Farmers need climate change policies

This is the second part of a two-part look at climate change and agriculture. Part one, “What to know about climate change,” can be found here.

Unless we act quickly to curb climate change, temperatures on the Canadian Prairies will rise 6 degrees C this century. If we allow such devastating temperature increases to occur, no sector in Canada will be harder hit than agriculture.

Our farms are vulnerable, but agriculture — like every other sector of the Canadian economy — is also a source of the greenhouse gas emissions driving climate change.

Farming and farm-input production contribute about 11 percent of the Canadian total — and agricultural emissions are rising.

Farmers want to do our part. We want to take a lead role in contributing to a Canadian emissions-reduction solution. Many producers are already taking steps on their farms to reduce energy use and emissions. But we need governments to act as partners. Here are eight government policies and programs we need to support farmers in reducing greenhouse gas emissions while increasing margins and net incomes:

1. Governments must refocus agricultural policies away from maximum-export, maximum-production, maximum-input, maximum-emission farm and food systems and toward increasing farmers’ margins and net incomes, increasing the number of farmers stewarding the land, and building climate resilience and long-term sustainability.

2. We need programs to reduce emissions from on-farm energy use in order to replace fossil fuels with low-emission electricity. Governments should finance on-farm solar arrays, fund research and development for battery-electric trucks and tractors, and incentivize energy-saving retrofits for farm buildings and homes.

3. Governments should help farmers reduce emissions from nitrogen fertilizer by incentivizing efficiency (4R techniques), introducing policies to reduce total tonnage (targets, independent soil testing) and mandating low-emission fertilizer production facilities (renewable energy and carbon capture).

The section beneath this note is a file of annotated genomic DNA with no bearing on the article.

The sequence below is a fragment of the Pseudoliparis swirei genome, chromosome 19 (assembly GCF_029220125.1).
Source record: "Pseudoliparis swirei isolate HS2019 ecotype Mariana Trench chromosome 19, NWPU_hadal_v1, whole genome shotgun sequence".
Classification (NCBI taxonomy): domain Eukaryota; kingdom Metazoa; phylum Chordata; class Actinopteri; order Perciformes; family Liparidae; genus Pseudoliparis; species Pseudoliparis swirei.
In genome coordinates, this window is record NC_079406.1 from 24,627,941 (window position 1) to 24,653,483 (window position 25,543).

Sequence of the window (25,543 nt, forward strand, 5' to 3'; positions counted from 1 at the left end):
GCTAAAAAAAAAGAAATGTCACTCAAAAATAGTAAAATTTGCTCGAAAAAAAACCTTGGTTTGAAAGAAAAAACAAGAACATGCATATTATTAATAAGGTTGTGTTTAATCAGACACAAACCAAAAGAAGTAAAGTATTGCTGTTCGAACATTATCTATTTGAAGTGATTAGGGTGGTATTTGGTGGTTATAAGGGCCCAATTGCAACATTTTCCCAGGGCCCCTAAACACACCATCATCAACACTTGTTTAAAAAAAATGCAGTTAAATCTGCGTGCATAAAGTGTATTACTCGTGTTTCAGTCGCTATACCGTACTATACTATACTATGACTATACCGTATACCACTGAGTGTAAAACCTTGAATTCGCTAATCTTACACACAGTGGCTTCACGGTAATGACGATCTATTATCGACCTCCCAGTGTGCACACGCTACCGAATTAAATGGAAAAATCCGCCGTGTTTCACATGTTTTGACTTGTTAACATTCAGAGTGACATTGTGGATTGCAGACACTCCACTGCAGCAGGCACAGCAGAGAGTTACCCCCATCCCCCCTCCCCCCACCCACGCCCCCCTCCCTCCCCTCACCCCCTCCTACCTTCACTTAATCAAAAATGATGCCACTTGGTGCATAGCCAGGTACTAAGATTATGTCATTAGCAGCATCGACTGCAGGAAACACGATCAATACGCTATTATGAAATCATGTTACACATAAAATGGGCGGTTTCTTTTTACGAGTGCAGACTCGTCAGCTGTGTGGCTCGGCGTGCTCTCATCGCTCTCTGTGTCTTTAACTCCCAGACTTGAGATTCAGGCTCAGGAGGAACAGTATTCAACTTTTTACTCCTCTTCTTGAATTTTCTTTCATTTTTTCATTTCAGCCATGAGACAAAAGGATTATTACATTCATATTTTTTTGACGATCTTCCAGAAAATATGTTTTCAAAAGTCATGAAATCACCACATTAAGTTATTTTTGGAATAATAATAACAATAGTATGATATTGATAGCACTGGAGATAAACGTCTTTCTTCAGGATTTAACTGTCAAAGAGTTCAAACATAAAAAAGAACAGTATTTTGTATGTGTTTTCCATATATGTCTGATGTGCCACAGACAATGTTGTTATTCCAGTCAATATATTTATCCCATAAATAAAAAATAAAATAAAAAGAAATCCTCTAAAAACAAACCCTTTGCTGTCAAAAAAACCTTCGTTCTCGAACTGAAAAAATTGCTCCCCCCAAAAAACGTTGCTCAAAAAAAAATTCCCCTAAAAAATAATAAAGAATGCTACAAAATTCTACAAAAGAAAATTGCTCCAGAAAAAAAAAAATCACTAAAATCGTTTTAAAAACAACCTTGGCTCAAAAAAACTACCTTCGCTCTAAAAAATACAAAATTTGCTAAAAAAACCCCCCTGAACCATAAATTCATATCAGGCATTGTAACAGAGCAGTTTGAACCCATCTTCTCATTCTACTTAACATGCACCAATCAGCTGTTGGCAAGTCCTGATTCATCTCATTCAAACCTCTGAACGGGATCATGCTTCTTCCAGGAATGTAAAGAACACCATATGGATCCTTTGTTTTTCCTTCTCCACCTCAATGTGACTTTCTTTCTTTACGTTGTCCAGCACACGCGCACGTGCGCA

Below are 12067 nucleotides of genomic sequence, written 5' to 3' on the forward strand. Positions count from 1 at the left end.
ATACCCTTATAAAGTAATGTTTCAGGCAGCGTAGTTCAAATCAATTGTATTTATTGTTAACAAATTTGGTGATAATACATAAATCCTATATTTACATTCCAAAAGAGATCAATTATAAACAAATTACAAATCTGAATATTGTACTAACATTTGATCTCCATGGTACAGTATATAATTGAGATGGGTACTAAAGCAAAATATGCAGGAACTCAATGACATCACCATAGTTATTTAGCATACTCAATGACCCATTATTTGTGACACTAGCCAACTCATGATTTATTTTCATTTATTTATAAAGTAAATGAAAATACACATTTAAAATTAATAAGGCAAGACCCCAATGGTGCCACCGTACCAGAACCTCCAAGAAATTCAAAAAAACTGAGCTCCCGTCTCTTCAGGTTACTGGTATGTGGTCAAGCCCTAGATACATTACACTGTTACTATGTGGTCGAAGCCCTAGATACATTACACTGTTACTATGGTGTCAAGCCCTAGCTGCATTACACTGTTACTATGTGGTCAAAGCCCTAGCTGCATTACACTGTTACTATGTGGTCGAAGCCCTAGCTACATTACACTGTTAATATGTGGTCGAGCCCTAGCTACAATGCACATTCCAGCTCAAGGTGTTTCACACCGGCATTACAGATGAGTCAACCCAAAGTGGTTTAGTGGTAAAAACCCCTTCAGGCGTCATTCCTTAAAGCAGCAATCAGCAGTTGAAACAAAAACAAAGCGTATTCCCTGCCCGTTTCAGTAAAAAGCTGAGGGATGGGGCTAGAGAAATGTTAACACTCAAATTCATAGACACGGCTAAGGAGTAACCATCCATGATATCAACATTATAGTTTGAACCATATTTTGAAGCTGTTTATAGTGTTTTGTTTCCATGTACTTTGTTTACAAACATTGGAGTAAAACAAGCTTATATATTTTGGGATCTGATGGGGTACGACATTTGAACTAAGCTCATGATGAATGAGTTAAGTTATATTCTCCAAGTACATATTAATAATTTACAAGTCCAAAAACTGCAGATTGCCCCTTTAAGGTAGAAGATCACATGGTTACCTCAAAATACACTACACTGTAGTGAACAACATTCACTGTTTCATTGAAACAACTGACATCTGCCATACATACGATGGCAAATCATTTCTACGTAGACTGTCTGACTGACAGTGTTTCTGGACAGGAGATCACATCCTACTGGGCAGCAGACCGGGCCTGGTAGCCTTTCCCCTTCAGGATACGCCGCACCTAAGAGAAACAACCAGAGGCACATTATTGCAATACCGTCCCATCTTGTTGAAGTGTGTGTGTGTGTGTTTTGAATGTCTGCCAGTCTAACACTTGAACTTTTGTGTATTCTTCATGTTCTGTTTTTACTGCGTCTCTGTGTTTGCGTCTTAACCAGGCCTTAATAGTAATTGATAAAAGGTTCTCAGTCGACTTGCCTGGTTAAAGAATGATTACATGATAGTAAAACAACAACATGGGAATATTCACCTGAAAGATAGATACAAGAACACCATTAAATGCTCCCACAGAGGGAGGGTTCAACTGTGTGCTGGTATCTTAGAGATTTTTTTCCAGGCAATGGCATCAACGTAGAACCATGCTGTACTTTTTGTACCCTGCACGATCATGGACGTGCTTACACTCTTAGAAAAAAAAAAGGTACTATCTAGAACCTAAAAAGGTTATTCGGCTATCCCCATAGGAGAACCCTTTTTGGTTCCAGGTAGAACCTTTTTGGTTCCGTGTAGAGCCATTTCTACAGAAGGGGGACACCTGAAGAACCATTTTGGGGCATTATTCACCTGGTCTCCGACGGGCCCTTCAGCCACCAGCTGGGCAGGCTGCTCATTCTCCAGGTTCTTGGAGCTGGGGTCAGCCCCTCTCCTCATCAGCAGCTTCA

4. Government programs should foster a reduction in input use overall. To help farmers sustain output while finding alternatives to emissions-causing inputs, governments should fund research, hire and train independent agrologists, and create research and demonstration farms.

5. Government policies should help build food-system resilience by diversifying production approaches — expanding the area farmed using low-input, holistic, regenerative, organic, and agroecological methods. Programs should encourage diversified rotations and cover crops, and support all farmers in moving all farms, big and small, toward climate-compatible, low-emission production systems.

6. Maximize benefits from livestock while minimizing emissions. Government programs should propagate best-possible grazing systems (rotational, holistic, and regenerative) and support farmers in reducing emissions by pursuing best-possible genetics, herd health, and feeding.

7. We need new agencies, such as a Canadian Farm Resilience Agency. A CFRA could lead on-farm mitigation and adaptation, oversee wetlands restoration and tree planting, manage extension agrologists and soil testing and operate demonstration farms where emission-minimizing production practices can be refined and showcased.

8. Governments must embrace food sovereignty, which includes local and regional food systems democratically shaped by farmers, consumers, and communities and focused on sustainability, justice, adequate incomes and the dependable provision of delicious, nutritious food for all.

Farmers have everything to lose if climate change rages uncontrolled. But solutions are at hand —already on display on many farms. Supportive government policies are critically needed to help spread positive practices and to enable the sector to make this crucial transition.

Darrin Qualman is director of climate crisis policy and action with the National Farmers Union.

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